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Contributed by: Mason Keyser

The Pantheon of Blues Gods is a crowded place, full of great names and awe-inspiring musicians. It would be impossible to cover them all adequately, but Jamplay has selected a handful that each offer a little something different to the new guitarist or someone returning to the instrument. First we’ll be covering Duane Allman, Eric Clapton, and Jimi Hendrix — three great guitarists who have inspired millions of people to pick up the six string. Whether you just bought your first guitar, or you just dusted off the acoustic sitting in your closet, you’ll find something worth learning from these three legendary players.

Of all the great blues guitarists, Duane Allman might be the most unique. His use of a slide and his mastery of guitar and amp tones continue to inspire guitarists today. If you’re a new guitarist or someone returning to the instrument, Duane is a great musician to emulate because he requires a bare minimum of gear to get his sound. Let’s get into what that bare minimum includes and go over the real key to Duane’s sound: the approach and the technique.

Duane Allman


Duane was famous for using a variety of Les Pauls (‘57 Gold Top, ‘59 Cherry Burst, etc.) but you don’t need to spend thousands of dollars for the right guitar. Focus on finding a guitar with a short scale neck and humbucker pickups. Basically you’re looking for a fuzzy, warm tone that will sound great when played at high volume. If your current guitar doesn’t have those two features, don’t worry. Dial the treble off your tone and really push your bass frequencies up without becoming muddy. Aim for warmth in your guitar tone. 


Duane Allman played many different amps throughout his life and he played them all loud. If you’re wanting to really replicate that overdriven sound of his, you should invest in a tube amp. Tube amps sound amazing when they break up, but that means you need to play loud. A good rule of thumb here is the higher the wattage of the amp, the louder you’re going to have to crank that volume knob to get the tone you want.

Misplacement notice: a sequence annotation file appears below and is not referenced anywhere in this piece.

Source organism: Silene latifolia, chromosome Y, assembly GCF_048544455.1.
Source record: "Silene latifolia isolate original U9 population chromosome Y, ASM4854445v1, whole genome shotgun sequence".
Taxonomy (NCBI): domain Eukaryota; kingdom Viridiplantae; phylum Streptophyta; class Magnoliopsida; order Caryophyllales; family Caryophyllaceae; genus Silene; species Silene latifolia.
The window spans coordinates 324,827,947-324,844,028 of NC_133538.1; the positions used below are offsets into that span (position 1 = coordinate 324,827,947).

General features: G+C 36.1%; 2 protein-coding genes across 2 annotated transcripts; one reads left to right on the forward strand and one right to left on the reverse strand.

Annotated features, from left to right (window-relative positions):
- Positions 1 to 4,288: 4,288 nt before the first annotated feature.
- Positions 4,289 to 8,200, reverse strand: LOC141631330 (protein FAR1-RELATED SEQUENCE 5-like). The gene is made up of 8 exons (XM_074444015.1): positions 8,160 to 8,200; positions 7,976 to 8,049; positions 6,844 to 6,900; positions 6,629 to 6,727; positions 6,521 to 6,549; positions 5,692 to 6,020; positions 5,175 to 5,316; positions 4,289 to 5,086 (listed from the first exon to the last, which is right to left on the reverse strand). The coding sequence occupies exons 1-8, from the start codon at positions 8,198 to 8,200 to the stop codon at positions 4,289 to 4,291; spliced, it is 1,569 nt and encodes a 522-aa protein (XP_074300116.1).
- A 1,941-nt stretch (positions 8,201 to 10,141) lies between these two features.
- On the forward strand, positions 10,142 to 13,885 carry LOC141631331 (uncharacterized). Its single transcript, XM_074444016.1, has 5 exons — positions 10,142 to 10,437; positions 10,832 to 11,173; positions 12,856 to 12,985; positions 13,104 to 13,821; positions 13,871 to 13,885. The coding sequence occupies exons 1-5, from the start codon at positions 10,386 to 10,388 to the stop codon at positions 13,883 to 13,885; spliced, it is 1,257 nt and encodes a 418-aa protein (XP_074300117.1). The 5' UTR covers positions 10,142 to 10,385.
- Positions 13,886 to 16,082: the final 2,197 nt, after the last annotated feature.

Tube amps are definitely more expensive (and heavier) than solid state amps, but if your back and your bank can afford it, go for it. Duane used Fender amps for the initial stages of his career before moving off into Marshall. Either amp line will serve you well, so long as you get a tube amp.  


Duane Allman’s pedal arsenal was puny compared to what most modern guitarists use today. You really want to rely on your amp to get the overdriven tone that Duane is famous for. But if you’re dead set on pedals, then just about any overdrive or boost pedal should work for you and make breaking that amp up a little easier.


Be calm, be cool, be collected. Duane Allman played like ice, watch any live footage and you’ll see what I mean. He was not a theatrical musician, he just focused on the music and on his hands. Even at the peak of a solo the most he did was sway along with the music. Duane was playing with two drummers, another guitarist, a bassist, and keys. There was already a lot going on, and the possibility of muddying up the sound was real and present. He gave all that was required for the Allman sound, and no more. 


When you’re trying to evoke Duane Allman in your solos, the number one word to remember is consistency. Make sure your licks tie together in a meaningful, melodic way. Intersperse your playing with some soulful sustained notes and think rhythmically and repetitively when you’re improvising.

Duane Allman is a difficult player to emulate if you’re not comfortable using a slide.

Jamplay offers a new, free course that is a great introduction to using a slide in the Duane Allman style, but a slide is not necessary to sound like Duane Allman. What is necessary, or at least highly recommended, are a few key pieces of gear and a whole lot of attention to approach and technique.

If you want more information about how to dial in your tone with what you already have, check out Jamplay’s lesson on gear and tone and see how they work together.

JamPlay is home to more than 500,000 guitarists with guitar lessons from world class instructor artists in every genre and for every interest to power up your guitar skill. Join at

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